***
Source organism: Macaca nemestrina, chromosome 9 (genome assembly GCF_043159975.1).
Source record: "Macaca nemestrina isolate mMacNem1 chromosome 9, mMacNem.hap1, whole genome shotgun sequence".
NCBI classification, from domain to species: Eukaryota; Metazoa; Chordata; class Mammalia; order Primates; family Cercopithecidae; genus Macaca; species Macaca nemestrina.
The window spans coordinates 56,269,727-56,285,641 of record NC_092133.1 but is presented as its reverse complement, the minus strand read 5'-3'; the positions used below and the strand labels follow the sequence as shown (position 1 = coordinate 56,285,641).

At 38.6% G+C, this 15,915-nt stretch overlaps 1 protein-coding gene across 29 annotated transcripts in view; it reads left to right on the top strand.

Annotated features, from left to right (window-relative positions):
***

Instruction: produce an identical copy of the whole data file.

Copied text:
Source organism: Macaca nemestrina, chromosome 9 (genome assembly GCF_043159975.1).
Source record: "Macaca nemestrina isolate mMacNem1 chromosome 9, mMacNem.hap1, whole genome shotgun sequence".
NCBI classification, from domain to species: Eukaryota; Metazoa; Chordata; class Mammalia; order Primates; family Cercopithecidae; genus Macaca; species Macaca nemestrina.
The window spans coordinates 56,269,727-56,285,641 of record NC_092133.1 but is presented as its reverse complement, the minus strand read 5'-3'; the positions used below and the strand labels follow the sequence as shown (position 1 = coordinate 56,285,641).

At 38.6% G+C, this 15,915-nt stretch overlaps 1 protein-coding gene across 29 annotated transcripts in view; it reads left to right on the top strand.

Annotated features, from left to right (window-relative positions):